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NYT Has Seen Future: It's All the Blogging That's Fit to Print

Move to Republish Bits in Biz Section Shows How Lively and Trenchant Paper Could Be if It Expanded on Idea

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I have seen the future of The New York Times -- in the Times itself.

Last week, technology editor/reporter Saul Hansell had a short item in the business section that began, rather shockingly, "If there was ever a measure of how little traction Sir
Truth lives here: In blogs, Times reporters don't suppress what they really know, feel.
Truth lives here: In blogs, Times reporters don't suppress what they really know, feel.
Howard Stringer is having as chief executive of Sony, it is the company's comical inability to find a coherent approach to delivering content online to its wide range of digital devices."

That sentence kicked off a blunt, smart, informed -- and mercifully brief -- assessment of Sony's performance in the video space. And it was a far cry from the matter-of-fact, straight-laced approach Hansell took the last time he wrote about Sony's video initiatives back in July in a standard business-section report. (That piece began, innocuously enough, "Sony is trying to edge into internet videos with a website to be introduced today.")

Why has Hansell been unmuzzled? Not, as you might suspect, because he's been named a columnist -- that vaunted designation (and headspace) that has traditionally given license to Timesmen, such as outspoken media columnist David Carr, to take their gloves off. No, Hansell got to swat at Sir Howard because his item about Sony was technically a reprint -- from a blog. The Times, you see, has been running a new weekly teaser section in print (about third of a business-section page) that it labels Bits, which consists of "Highlights from Bits, the technology blog updated daily at nytimes.com/bits." Hansell edits that blog and, along with other contributors, writes for it.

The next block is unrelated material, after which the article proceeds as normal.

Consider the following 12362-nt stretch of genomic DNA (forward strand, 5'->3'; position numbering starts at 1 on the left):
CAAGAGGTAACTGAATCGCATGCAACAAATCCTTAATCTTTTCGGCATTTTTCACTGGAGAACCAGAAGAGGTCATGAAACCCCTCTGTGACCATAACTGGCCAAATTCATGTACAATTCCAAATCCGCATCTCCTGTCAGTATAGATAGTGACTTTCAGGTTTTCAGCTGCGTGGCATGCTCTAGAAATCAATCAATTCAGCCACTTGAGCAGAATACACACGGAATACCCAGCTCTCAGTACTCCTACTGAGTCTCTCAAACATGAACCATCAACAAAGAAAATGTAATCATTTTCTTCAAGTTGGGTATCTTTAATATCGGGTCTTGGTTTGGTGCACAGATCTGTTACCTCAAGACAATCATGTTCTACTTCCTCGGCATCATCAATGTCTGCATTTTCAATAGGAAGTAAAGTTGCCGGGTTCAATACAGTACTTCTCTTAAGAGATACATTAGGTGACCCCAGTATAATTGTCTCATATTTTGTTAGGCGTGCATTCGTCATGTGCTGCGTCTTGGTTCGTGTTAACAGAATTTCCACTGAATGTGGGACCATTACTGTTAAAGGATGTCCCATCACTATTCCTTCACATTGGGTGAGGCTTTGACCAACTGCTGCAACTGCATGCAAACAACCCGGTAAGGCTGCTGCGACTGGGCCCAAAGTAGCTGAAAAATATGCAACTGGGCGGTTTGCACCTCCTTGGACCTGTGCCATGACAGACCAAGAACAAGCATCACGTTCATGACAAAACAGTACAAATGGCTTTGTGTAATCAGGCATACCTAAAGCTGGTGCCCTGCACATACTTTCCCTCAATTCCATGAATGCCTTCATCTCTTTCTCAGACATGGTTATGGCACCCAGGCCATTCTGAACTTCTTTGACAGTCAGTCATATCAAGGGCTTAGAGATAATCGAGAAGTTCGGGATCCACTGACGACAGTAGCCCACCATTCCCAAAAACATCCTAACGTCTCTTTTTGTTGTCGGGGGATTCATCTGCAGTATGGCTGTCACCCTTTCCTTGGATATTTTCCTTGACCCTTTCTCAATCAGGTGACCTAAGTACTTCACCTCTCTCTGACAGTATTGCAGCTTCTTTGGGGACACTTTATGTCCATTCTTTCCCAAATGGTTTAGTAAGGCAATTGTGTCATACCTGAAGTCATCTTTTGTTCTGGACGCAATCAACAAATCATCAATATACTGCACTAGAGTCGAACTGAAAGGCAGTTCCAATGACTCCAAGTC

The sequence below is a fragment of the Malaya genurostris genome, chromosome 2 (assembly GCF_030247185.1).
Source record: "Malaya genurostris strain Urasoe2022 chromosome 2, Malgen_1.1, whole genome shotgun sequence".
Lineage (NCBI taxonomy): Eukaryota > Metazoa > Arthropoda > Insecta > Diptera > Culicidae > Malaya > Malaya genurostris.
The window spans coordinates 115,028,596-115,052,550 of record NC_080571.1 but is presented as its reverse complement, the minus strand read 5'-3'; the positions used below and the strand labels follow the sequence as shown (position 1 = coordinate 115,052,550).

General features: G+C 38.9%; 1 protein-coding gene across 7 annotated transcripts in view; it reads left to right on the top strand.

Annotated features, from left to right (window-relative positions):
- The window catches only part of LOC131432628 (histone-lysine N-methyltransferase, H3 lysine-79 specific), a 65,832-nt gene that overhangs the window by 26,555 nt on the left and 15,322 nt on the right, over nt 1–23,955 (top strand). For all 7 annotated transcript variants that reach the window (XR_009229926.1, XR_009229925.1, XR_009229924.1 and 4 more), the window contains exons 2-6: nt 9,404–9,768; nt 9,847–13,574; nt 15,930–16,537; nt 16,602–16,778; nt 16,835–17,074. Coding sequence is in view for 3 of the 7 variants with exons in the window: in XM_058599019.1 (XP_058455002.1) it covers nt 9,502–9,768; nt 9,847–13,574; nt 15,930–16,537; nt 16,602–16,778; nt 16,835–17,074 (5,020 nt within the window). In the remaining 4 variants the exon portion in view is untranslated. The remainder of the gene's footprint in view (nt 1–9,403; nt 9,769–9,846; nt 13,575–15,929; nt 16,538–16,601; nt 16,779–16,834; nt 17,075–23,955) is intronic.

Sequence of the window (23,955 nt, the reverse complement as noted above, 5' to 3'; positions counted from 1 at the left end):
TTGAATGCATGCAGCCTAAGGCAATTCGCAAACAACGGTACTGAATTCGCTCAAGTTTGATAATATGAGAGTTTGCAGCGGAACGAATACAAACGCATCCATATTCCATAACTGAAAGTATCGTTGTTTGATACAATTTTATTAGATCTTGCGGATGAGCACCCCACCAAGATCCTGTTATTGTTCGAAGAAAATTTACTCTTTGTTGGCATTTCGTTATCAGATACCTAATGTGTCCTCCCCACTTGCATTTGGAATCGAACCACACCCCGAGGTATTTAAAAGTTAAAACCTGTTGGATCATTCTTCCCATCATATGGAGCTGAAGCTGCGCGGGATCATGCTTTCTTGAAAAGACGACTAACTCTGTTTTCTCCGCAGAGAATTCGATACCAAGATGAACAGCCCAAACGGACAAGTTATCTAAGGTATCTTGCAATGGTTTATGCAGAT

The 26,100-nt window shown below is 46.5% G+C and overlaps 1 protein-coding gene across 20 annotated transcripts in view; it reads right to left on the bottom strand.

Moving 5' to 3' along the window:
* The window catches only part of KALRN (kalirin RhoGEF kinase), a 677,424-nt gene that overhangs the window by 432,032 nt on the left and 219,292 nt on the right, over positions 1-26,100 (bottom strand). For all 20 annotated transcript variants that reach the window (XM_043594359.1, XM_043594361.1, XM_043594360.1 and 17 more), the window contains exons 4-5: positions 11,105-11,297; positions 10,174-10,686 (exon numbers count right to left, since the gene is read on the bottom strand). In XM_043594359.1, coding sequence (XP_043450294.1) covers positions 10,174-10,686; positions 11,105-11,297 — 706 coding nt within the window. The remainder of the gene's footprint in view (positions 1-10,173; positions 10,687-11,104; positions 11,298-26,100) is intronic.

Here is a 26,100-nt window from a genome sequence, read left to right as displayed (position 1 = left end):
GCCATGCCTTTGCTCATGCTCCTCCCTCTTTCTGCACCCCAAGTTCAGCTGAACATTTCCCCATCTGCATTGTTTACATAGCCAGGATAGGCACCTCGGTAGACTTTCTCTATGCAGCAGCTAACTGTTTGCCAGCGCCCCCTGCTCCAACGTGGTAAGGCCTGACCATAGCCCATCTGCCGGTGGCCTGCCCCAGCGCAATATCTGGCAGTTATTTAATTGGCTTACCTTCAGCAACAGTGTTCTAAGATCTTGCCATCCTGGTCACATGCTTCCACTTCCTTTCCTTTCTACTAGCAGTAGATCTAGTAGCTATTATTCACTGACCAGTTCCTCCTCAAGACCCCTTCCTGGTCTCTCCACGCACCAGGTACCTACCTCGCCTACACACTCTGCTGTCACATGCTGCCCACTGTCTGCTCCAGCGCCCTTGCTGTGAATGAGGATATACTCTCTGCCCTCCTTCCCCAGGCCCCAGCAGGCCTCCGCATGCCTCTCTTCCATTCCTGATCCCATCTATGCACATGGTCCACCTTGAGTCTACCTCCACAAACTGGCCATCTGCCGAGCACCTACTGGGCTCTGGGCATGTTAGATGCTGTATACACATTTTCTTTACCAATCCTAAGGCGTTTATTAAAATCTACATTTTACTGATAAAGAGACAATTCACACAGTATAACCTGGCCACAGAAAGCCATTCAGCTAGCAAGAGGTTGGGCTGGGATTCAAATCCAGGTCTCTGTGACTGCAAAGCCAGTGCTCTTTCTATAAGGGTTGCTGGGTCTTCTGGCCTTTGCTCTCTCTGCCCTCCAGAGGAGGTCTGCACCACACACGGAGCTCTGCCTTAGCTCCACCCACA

The first time I read Bits in print it was jarring not only because of the informal, frequently first-person approach, but because it unselfconsciously references the reporting of competitors, including The Wall Street Journal. Now, though, I love it. And it makes me feel happy for Hansell and his tech-news colleagues because it's thrilling when smart reporters get to tell it like it really is.

And what a pleasure it is to see that the Times is beginning to regard the realm of blogs as more than just a trendy sandbox for its most restless, enterprising writers -- such as Carr, whose raucous, nutty Oscar-season Carpetbagger blog (full disclosure: David's a friend and former colleague of mine) paved the way for the Times to loosen its starched collar online.

Seeing Saul Hansell's liberation reflected not only online but in print suggests to me nothing less than the future of the Times. It's increasingly clear that the paper -- most papers, actually -- can no longer maintain the artificial stylistic and cultural divide between its buttoned-down inky incarnation and its surprisingly freewheeling (but still generally serious-minded) bloggy side.

Imagine a Times business section -- indeed, any Times section -- that consists largely of brisk, pithy briefs that originally broke, in slightly rougher blog form, online.

Imagine a Times that respects readers' time poverty (and, yes, web-addled attention spans) with its directness and brevity and offers a higher level of honesty and transparency -- meaning Hansell and his colleagues no longer have to suppress what they really know and feel just to keep up appearances -- i.e., to maintain the vaunted journalistic lie, the self-delusion, of objectivity.

And then imagine, a number of years down the road, a radically smaller, vastly more compact Times (in my too-ambitious fantasy, it's ultraportable -- about the size of Teen Vogue) that functions as a sort of executive summary of all the original reporting and link aggregation the Times first published online. Somebody needs to invent a paper like that. The Bits blog-to-print experiment in the Times suggests that maybe, just maybe, the Times can.
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